The Boy, Me, And ‘Captain Hook’

It was the boy, me, and Captain Hook and we… no, no, let’s start from the beginning…

After some days with rain, finally we had a lovely Saturday, yesterday. My daughter Ingrid wanted to go to the roller rink to try out her new roller skates that she got for her birthday. My dear wife was willing to take her, so it was left for me to come up with an idea to entertain her little brother Anders, 5 years old, for a couple of hours.

Unbelievably as it sounds, this summer I have been too busy to go for an outing in one of the rowing boats they have at the Boat House at Mystic Seaport Museum, so I thought that might be something for us to do. I did not have to do a lot of persuading, Anders was ready and out the door before I even was done with the sentence: “How about we go rowing on the river this afternoon, dear boy?”

At the Boat House, two nice ladies suggested a fine looking, sleek ‘skiff’ with the name Captain Hook. Anders immediately liked the name, being interested in pirates and recognising the name from Peter Pan. I put Anders on the stern thwart, put the rowlocks in the holes of the gunwales, the oars, without buttons, (collars), went in the rowlocks, and we were all set. One of the ladies gave us a gentle push and we were out on the Mystic River. It was really a nice day, and I was surprised by how few boats were out on the river. After a while I even got used to sitting still, having no sliding seat to help me get longer strokes. Anders was a good look-out and told me ahead of time when the steamboat Sabino was approaching her dock after she had been downriver by the drawbridge in downtown Mystic.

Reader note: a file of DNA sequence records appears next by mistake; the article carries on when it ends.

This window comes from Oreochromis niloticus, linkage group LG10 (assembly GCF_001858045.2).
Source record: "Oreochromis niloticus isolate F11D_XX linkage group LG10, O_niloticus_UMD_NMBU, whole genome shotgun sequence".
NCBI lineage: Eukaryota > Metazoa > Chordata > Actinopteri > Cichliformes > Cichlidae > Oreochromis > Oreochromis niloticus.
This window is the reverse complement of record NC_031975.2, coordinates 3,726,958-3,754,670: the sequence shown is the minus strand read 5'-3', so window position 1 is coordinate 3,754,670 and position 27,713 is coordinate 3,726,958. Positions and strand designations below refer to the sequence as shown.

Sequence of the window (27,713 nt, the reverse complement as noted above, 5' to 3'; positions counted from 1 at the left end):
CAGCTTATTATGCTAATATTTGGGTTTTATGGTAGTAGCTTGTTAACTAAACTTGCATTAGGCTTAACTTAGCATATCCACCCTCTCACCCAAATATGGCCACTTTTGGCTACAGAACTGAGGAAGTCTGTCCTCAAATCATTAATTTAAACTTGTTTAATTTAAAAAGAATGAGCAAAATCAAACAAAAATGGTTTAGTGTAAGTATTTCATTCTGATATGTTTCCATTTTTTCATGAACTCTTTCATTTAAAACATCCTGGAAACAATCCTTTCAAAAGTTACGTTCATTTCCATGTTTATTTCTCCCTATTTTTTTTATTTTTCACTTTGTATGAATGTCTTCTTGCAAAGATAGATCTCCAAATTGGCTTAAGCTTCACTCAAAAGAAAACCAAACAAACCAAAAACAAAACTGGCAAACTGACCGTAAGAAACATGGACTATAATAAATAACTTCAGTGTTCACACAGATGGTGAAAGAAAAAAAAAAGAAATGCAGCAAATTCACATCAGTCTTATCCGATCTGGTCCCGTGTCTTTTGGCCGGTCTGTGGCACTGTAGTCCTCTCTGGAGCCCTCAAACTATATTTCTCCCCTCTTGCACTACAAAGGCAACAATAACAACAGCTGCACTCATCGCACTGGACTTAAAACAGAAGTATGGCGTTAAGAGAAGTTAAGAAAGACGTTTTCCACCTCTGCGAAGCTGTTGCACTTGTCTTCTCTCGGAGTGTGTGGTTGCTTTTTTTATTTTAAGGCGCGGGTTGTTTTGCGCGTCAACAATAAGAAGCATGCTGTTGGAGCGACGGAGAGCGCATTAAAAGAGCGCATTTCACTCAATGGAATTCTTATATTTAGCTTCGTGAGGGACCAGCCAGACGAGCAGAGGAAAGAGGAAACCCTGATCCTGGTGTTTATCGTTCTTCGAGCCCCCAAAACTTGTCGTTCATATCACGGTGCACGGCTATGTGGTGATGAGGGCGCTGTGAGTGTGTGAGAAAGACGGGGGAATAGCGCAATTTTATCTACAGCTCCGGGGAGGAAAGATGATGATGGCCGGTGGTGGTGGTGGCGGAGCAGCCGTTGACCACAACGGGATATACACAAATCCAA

We rowed along the Shipyard area, downriver, till we came to see the mighty barque C.W. Morgan, the last wooden whaling vessel in the world. She was built in New Bedford in 1841, and she is now being restored by the skillful shipwrights at Mystic Seaport. She is a ‘must-see’ if you ever are in this corner of New England. The Morgan is resting in a dry-dock, but museum visitors are still welcome to go aboard her, but although Anders has been onboard her several times, he looked at her with big eyes, as we now saw her from an unusual angle, from a rowing boat on the river.

I turned the boat around, and started to row upriver. We passed the visiting vessel Amazon, with homeport in Malta, went round the Lighthouse bend to get a closer look at the Joseph Conrad, another vessel in the museum’s collection of slightly more than 500 watercraft. The Joseph Conrad is a little full-rigged ship, built in Copenhagen, Denmark, in 1882. Then, her name was George Stage, a training vessel for Danish cadets in the Merchant Marine. In 1934, she was bought by the Australian seaman and writer Alan Villiers, who gave her a new name after his favorite British-Polish author, Joseph Conrad.

I steered Captain Hook’s bow towards the Boat House, where we were received by the dock attendances. Anders threw the line in his best cowboy style, and while the ladies were kind and tied up the little boat, Anders and I were happy being back on the dock again. “That was fun, Pappa,” he said, “Let us do it all over again, next Saturday.”


  1. There is nothing like rowing as part of a crew in a fixed seat boat. You need to try a pilot gig – there are many clubs in New England.

  2. Hej Göran, nice to read and to see you with your son! All the best from Malmö / Kenneth

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